So in The Room Eats You I posed a rhetorical question:
How do you escape from something that is all around you? Which you are immersed in at all times? Of which you have never known anything else? If you did escape, would you even know what it meant? Would you even recognize the real world if you saw it?
Except that this isn’t just rhetorical, it’s an important thing to consider. How do you recognize the real world? How do you discern truth from falsehood? What process do you use to cleave facts from falsehoods? How do you know that your attempts to break free from narrative are getting you closer to truth instead of just isolating you within your own personal conspiratorial madness?
It was pointed out in the comments that I never actually answered this question, and they were right to criticize that. This is an absolutely critical piece that we cannot just gloss over. We can work on stripping out narratives and comforting falsehoods that are preventing us from seeing reality, but that still leaves us with the problem of figuring out what it actually is we’re looking at.
Most people calibrate their epistemics around social reality. They trust experts and friends and family, and are fully immersed in their worldview, never pausing to reflect or defuse at all.
For most people, the universe is a mysterious place filled with random events beyond their ability to comprehend or control. Think “guessing the teacher’s password”, but not just in school or knowledge, but about everything.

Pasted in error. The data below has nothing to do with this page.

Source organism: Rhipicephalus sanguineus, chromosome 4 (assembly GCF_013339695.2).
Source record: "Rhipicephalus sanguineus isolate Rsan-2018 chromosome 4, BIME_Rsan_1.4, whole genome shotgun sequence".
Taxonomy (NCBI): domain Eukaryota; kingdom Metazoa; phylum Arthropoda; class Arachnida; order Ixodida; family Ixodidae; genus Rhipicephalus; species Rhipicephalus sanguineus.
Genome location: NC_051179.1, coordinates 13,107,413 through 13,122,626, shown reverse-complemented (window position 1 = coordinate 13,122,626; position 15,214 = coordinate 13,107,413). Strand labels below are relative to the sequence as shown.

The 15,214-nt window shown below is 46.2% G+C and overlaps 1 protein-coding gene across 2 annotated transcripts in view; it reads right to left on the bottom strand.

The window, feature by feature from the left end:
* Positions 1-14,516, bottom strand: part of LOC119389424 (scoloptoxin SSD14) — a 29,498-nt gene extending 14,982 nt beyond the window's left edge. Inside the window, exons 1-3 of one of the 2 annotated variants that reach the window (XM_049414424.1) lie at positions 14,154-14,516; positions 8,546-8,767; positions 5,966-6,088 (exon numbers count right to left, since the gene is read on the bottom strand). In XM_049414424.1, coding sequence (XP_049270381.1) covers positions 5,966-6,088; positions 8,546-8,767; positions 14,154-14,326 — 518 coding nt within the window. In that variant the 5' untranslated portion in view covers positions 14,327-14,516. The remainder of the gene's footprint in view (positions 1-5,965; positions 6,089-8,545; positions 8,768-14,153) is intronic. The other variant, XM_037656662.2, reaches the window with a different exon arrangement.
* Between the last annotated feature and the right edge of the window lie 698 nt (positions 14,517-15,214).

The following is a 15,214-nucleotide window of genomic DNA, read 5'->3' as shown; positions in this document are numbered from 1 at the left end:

Such people have no problem with the idea of magic, because everything is magic to them, even science.
Unfortunately, most people, in most areas of their lives, treat everything as magic. They’re not used to being able to understand or control anything but the simplest of things, so it doesn’t occur to them to even try. Instead, they just go along with whatever everybody else is thinking or doing.
For such (most) people, reality is social, rather than something you understand/ control.
Simply rejecting social reality doesn’t by itself get your epistemics any closer to actual reality, and this is how you get conspiracy theorists. The average conspiracy theorist probably did see a glitch in the matrix which caused their initial decision to reject social reality and try to get at the truth. However, when they rejected social reality they didn’t know how to properly do discernment or detect reality when they saw it. But they thought they did.
So on the one hand if you have too much epistemic humility then you’ll be subject to the whims and vagarities of social reality and will have trouble discerning truth from narrative. This was part of the problem I tried to point out in The Room Eats You: social reality isn’t about truth, it’s about politics, and trusting social reality is also trusting the political process. It doesn’t converge on truth, it converges on acceptability. The end of the world isn’t acceptable, and so our epistemics around it are very distorted.